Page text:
Recently, I suspect my turntable motor is producing hum at 45 rpm (there is no hum at 33 rpm) therefore I wish to know if I can directly measure AC voltage from the speed controller's output with a oscilloscope to find out if there is any hum from it?
Are you sure that the speed controller is insulated from ac mains? If this is not true, you are in danger of electrocution by touching the scope. Your ac protection (differential switch) could trip. Do't know in Hk, but ac mains in Europe can be up to 252V rms (230 + 20%), thus the peak to peak value will be up to 726 Volts.
To display this on your scope you'll need a 10X probe, that must be rated for this voltage (752 V) dc+peak ac, and most aren't.
A solution could be to use an insulation transformer, with primary (220) connected to the motor, and the secondary (low voltage, e.g. 12 or 24 V) connected to the scope.
Or use a voltage divider. At these frequencies you don't have to worry about compensating a divider. Just watch out for ground; an isolation transformer is needed if the voltage you are measuring isn't isolated.
Some scopes are isolated from the mains by design. My B&K is. Read the manual for your scope. Having a 1:1 isolation transformer will not solve the excessive voltage over rating problem of the probe and the scope input.
With a normal 10:1 probe, the 220 VAC is only 22 VAC and that should be well within the input range of any scope ever made. 22 VAC is safe. Also the 9 MOhm impedance of the probe will mean that not enough current could possibly* travel up the probe lead to harm anyone (But you must make sure that your probe can handle the voltage. If you don't have specs or a manual for your probe, forget it). Combine that with the fact that all bench-top scopes are grounded, and there is little safety risk. When probing, make sure you are not in contact with anything metal (including the scope) and keep your other hand in your pocket or behind your back. That's just in case you slip and contact something live with your probe-operating hand.
You probably don't need to connect the ground since the AC in the wall is already referenced to ground. If you see a lot of high frequency hash though, you could try grounding it. If you do, don't take for granted that the plug is wired correctly. Measure with your DMM first to make sure there is no AC or DC potential between your probe ground and the ground point you intend to use.
I am not saying "don't think twice, just do it". You need to think twice. And at least one more time. Make sure you are not going to electrocute yourself by touching something live or connecting the instrument wrongly. But if you can connect it properly, and are careful, you can safely probe the AC line.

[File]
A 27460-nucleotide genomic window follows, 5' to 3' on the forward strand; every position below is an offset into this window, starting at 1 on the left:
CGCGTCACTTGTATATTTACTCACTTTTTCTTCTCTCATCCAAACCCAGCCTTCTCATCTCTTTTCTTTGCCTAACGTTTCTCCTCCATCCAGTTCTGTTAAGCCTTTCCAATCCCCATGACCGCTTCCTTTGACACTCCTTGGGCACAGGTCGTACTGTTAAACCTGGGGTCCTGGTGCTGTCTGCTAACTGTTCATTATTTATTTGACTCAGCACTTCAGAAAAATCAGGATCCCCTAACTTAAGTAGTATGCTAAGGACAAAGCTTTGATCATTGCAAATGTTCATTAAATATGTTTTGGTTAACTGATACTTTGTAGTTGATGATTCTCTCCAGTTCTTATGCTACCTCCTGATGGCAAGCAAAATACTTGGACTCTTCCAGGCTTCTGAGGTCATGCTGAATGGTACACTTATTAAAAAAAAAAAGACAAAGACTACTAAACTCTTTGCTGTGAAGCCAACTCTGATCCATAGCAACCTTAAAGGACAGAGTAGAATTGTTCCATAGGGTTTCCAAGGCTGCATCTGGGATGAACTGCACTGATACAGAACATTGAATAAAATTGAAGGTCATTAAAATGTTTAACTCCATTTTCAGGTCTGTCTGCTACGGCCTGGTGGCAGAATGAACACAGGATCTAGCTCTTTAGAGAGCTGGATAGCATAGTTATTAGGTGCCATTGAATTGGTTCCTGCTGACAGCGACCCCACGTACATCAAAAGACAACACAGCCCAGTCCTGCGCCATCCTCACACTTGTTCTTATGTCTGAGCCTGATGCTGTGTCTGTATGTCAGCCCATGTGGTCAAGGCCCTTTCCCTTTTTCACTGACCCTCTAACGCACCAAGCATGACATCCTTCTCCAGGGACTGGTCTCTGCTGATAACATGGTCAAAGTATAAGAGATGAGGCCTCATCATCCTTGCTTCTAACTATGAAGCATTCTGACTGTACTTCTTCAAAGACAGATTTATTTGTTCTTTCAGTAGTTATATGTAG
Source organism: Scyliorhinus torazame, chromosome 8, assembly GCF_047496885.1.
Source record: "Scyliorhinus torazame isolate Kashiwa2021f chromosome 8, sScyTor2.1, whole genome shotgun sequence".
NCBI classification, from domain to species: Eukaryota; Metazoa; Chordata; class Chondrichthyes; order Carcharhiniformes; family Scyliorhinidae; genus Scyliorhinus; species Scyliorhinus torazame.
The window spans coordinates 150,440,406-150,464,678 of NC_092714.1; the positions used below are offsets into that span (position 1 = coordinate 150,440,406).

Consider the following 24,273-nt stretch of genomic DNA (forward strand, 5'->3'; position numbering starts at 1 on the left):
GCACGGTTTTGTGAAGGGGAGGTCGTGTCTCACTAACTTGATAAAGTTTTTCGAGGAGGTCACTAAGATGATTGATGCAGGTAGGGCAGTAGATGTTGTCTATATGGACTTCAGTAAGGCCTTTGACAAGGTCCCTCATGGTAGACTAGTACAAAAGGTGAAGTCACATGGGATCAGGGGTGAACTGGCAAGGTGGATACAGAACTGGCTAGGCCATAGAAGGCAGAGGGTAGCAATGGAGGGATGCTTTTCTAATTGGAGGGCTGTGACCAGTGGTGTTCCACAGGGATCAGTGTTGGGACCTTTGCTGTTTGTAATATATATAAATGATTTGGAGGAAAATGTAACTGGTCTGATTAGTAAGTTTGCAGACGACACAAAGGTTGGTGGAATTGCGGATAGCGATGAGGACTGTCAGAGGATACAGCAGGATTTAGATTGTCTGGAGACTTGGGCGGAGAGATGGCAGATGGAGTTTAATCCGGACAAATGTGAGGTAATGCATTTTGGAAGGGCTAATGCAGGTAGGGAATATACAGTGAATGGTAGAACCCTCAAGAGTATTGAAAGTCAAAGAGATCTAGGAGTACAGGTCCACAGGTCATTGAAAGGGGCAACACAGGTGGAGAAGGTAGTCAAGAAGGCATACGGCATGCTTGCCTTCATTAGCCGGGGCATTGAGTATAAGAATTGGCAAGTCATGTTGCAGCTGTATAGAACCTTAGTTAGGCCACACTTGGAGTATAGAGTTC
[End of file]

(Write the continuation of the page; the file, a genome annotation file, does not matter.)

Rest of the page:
Someone else mentioned the probe voltage rating in DC+Peak AC volts. "Peak AC" in this case is not the Peak-to-peak AC voltage (220 * Sqrt(2) * 2) but just the peak voltage WRT ground. for 220 VAC this is 311 volt. There should be no DC offset on the line.
I used a EI transformer and did the reading. The voltage has a fluctuation of 0.3% at 235V while the frequency various at 0.04% for both 33rpm and 45rpm. The scope displays a normal sine wave that I don't think the speed controller is having trouble. Yet, there is some strange observation.
I disconnected the motor from the platter by taking away the silicon belts and I observed when I choose 33 rpm from idle, the motor starts turning but if I choose 45 rpm from idle, the motor does not turn by itself, I have to slightly turn the spindle before it starts turning. Why could this happen? Could this be the reason of producing hum?
I'm not sure what is the issue. If you can you hear hum pick-up (like through the speakers), then easy to explore situation by turning things on and off and conventional detective work.
I rather like my freeware computer real-time spectrum analyzer. If you are picking up a noise signal, then it will tell you the frequency and that often helps a lot. A scope with a sweep set or triggered to mains frequency can do the same sort of analysis.
Assuming of course, you respect the cautions about shock posted above.